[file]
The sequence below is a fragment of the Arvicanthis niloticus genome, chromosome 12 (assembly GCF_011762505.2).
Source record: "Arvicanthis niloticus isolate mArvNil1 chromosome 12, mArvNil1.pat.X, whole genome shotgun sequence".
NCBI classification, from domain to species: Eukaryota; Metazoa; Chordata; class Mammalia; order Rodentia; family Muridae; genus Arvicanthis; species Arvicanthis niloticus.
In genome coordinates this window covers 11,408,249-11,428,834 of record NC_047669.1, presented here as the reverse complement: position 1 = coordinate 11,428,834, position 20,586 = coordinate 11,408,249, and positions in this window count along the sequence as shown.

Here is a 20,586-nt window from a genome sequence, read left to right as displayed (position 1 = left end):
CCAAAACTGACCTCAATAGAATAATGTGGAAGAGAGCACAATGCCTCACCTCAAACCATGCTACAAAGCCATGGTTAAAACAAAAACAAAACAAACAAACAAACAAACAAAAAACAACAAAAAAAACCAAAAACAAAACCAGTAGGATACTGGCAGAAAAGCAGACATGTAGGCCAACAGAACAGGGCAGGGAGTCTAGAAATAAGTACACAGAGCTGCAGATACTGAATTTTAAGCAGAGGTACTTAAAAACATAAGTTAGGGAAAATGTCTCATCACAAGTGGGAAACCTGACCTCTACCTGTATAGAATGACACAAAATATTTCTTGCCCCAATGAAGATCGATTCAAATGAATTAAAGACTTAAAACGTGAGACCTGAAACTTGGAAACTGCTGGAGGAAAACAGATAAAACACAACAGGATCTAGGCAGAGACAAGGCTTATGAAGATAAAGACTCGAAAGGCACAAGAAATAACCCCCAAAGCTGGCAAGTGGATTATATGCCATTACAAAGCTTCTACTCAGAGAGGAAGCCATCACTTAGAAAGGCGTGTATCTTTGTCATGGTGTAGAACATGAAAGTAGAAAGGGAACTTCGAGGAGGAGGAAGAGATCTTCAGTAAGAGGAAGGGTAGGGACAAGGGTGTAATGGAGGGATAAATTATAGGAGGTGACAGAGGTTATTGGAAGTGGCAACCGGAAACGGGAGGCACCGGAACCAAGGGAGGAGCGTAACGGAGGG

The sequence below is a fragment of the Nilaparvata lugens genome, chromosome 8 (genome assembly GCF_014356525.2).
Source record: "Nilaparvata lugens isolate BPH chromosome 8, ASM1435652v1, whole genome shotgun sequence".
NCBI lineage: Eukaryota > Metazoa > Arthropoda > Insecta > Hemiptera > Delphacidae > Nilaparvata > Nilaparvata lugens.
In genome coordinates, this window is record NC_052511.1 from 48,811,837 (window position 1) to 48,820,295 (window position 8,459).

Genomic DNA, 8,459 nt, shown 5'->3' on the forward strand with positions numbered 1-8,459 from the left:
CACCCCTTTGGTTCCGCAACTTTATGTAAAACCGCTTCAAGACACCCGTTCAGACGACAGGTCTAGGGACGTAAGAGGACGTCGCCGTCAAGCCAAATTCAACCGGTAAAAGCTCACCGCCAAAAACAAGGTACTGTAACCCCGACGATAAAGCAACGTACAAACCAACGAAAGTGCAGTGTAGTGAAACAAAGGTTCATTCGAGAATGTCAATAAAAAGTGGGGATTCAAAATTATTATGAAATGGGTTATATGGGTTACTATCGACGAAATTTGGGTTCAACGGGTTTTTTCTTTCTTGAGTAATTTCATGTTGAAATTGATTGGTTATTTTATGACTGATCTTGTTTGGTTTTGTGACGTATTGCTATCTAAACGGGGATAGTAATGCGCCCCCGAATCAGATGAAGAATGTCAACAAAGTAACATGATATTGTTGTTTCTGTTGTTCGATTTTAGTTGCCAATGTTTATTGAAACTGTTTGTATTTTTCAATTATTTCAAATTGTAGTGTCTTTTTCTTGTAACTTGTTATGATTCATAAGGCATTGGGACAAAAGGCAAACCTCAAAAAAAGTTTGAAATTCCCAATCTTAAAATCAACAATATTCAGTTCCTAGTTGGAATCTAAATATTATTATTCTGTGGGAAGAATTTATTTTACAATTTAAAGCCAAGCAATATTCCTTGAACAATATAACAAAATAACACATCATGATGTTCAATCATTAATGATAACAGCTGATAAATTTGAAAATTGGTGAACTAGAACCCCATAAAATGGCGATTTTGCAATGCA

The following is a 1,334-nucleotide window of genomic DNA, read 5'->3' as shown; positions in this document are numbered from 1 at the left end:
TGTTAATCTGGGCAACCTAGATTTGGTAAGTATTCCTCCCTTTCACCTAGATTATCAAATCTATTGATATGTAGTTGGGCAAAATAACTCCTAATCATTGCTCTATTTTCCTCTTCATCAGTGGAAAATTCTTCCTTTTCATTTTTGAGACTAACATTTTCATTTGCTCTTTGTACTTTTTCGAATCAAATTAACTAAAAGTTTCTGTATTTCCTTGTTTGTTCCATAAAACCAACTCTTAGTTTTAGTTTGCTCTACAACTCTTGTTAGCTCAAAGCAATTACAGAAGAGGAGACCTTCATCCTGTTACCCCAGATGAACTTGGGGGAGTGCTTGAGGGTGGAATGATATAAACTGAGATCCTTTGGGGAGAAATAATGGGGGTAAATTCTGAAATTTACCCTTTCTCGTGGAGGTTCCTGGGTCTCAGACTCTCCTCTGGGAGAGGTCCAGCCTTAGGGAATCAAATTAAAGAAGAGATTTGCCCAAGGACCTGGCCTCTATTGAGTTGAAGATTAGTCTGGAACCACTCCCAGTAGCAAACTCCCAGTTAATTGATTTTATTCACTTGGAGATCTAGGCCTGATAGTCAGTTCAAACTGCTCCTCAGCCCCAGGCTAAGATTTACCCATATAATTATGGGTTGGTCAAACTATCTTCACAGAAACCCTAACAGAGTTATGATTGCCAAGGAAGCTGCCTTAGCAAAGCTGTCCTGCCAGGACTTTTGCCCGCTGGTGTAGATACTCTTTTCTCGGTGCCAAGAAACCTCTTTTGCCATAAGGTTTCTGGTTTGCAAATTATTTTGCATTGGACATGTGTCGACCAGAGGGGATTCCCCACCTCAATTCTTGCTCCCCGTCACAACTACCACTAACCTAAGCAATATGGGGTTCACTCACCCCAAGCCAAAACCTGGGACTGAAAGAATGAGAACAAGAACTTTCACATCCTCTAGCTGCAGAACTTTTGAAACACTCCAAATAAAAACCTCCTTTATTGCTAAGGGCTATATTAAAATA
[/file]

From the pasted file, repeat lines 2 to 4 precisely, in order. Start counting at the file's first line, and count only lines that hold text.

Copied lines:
Source record: "Arvicanthis niloticus isolate mArvNil1 chromosome 12, mArvNil1.pat.X, whole genome shotgun sequence".
NCBI classification, from domain to species: Eukaryota; Metazoa; Chordata; class Mammalia; order Rodentia; family Muridae; genus Arvicanthis; species Arvicanthis niloticus.
In genome coordinates this window covers 11,408,249-11,428,834 of record NC_047669.1, presented here as the reverse complement: position 1 = coordinate 11,428,834, position 20,586 = coordinate 11,408,249, and positions in this window count along the sequence as shown.